I know education intimately. I’ve worked w/ urban schools, k-university, since 1990. At the district, state, & national levels. I’ve met w/ officials from across the globe (literally: Africa, Europe, Australia…). I have educator friends & colleagues around the country. So keep that in mind. The pro-DeVos argument is loaded w/ biased rhetoric. Let’s begin w/ […]
I remember teaching my 2-year-old younger sister to ‘read’ by having her memorise what I read to her. I remember looking at the young mother & child, begging outside the iron gates of our privileged life, separated from my comfortable 9-year-old self by only years, and thinking: this isn’t right.
And I remember knowing — before I ever set foot in a temple, and long before I had ever heard a single Buddhist teaching — that threads connected every one of us to each other, to every thing.
So I can’t tell you a story of chickens and eggs :).
What I can tell you is that the old 60s saying “the personal is political” resonates for me whenever a politician invokes ‘statistics’ or ‘tax cuts’ or ‘education reform’ or any of the current buzz words that elide real people’s faces. Politics-speak is a return to the ugliness of ‘collateral damage’ language for me.
In a classroom, poverty has a real face. Teachers can’t pretend, as many Americans seem to want, that people on food stamps ‘don’t want to work.’ Teachers hear — in ALL grades, even in college — about families struggling after lay-offs. About rural towns gutted when WalMart leaves, and there are no small businesses left to feed the hungry, or employ mothers & fathers. About families moving in together to save rent, and no milk or fruit in the fridge. It’s endemic.
I’ve often wished American politicos could teach in a class for a month. A day is far too short. Even a week isn’t quite enough. But in a month, the children begin to open up. They share that dad became a meth addict (the lowest of the low, in Oklahoma) because he was trying to stay awake on long-distance truck routes. I know — NOT excusable. But also not a throw-away human being, as so many politicians seem to believe.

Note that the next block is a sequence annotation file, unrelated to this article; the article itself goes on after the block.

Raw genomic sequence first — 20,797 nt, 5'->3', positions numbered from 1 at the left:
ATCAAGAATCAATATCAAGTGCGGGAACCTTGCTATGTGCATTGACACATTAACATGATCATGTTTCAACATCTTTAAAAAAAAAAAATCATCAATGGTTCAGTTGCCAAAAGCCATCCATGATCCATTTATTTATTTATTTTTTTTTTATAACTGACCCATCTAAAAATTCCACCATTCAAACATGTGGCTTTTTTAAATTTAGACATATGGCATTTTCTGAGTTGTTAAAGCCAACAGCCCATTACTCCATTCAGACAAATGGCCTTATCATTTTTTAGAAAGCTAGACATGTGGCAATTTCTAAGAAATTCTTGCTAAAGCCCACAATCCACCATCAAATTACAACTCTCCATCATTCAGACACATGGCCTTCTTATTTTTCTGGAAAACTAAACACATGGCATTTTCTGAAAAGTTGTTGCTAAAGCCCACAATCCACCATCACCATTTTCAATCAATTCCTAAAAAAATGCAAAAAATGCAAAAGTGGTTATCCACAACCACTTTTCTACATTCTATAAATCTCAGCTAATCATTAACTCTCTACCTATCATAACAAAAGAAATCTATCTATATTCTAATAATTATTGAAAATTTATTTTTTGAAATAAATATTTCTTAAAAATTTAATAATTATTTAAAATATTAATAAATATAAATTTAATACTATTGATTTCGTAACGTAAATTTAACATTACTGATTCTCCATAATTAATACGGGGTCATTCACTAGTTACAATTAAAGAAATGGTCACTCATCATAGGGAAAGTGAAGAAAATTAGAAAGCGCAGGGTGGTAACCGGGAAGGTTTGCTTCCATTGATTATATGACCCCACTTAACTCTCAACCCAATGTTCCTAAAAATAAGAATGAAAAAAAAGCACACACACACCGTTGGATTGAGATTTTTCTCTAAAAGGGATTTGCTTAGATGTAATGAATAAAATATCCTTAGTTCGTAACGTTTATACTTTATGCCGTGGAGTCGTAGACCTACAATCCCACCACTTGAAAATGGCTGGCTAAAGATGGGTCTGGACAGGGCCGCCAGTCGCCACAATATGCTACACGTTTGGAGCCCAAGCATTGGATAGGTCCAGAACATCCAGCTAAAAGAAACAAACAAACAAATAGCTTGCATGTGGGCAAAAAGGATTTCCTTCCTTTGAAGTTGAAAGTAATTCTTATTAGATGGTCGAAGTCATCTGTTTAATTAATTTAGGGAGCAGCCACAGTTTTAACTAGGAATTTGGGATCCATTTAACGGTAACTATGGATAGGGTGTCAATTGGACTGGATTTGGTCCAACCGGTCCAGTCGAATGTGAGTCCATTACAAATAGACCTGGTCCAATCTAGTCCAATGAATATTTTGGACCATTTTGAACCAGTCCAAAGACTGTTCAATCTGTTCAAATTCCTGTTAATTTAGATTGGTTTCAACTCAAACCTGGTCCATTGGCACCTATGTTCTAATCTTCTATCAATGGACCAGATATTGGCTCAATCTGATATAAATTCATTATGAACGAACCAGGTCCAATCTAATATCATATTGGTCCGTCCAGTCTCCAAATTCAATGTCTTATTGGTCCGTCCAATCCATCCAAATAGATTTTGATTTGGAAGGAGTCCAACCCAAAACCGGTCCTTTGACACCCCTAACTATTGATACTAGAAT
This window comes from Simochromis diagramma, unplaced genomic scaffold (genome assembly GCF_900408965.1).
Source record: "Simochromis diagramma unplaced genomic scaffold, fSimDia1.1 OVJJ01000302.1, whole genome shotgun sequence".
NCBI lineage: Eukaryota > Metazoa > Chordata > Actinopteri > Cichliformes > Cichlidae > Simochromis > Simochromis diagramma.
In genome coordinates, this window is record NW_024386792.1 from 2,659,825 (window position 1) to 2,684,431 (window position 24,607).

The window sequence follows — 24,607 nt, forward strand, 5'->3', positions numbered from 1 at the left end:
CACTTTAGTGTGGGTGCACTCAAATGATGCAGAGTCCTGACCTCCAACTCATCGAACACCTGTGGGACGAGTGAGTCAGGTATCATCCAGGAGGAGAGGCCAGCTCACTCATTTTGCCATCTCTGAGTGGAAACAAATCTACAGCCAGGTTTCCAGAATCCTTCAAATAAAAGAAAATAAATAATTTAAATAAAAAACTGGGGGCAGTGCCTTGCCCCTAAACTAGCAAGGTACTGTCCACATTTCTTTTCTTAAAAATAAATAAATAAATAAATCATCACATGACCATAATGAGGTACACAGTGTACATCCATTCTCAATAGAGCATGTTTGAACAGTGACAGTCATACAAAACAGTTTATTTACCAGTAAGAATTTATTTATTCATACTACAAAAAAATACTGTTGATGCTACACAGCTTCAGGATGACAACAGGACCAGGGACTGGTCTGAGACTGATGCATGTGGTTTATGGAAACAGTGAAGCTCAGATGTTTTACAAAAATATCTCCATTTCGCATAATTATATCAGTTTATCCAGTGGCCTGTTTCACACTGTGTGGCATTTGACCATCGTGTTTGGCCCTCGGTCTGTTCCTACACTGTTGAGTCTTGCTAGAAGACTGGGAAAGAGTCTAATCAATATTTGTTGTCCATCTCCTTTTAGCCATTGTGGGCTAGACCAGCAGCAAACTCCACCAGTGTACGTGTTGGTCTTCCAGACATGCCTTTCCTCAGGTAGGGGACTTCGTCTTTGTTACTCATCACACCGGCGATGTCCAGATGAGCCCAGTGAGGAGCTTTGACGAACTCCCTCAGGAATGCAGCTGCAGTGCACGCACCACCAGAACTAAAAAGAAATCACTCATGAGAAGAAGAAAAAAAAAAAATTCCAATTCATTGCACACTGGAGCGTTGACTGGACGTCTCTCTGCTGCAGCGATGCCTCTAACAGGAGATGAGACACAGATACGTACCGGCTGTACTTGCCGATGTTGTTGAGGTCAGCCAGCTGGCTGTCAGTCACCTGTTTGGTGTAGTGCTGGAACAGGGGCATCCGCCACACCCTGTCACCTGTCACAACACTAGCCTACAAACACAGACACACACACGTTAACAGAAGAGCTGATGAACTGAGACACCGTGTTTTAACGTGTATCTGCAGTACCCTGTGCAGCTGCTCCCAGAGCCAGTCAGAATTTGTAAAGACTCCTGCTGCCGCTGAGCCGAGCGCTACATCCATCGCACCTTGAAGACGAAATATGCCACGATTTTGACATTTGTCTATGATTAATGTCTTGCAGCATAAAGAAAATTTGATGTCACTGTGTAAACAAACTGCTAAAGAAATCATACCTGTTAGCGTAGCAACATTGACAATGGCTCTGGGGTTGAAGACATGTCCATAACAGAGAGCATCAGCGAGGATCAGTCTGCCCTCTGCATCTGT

In a month you would learn that the Medicaid which campaigners want to cut means that Grandma, who takes care of the kids while Daddy tries to work, won’t be able to go to the doc now for her high blood pressure. Or her diabetes. And that Daddy will have to drive all the way to Oklahoma City (to the base), from Tulsa, missing work, to get his eyes checked and glasses to drive to his job. And be grateful he has veteran’s benefits, at that.
It’s just not simple, folks. You want to cut programs for second language learners because you hate ‘illegal’ immigrants? Wellllll, that means legal immigrants also are hurt — refugees from horrible childhood nightmares of places, like Somalia, and the drug war in Honduras. Because they too don’t speak this language.
And free lunch programs? The ‘entitlement’ programs that so many politicans rail against? You’re going to fund high stakes testing, and then make it impossible for hungry children, w/ no food in the fridge, remember, to pass them. Wow.
It’s all connected, folks. The teacher, the student, the refrigerator, the government. The Buddha. Not just in my head, but in real life, where children and their families live. Even when the politicans pretend otherwise ~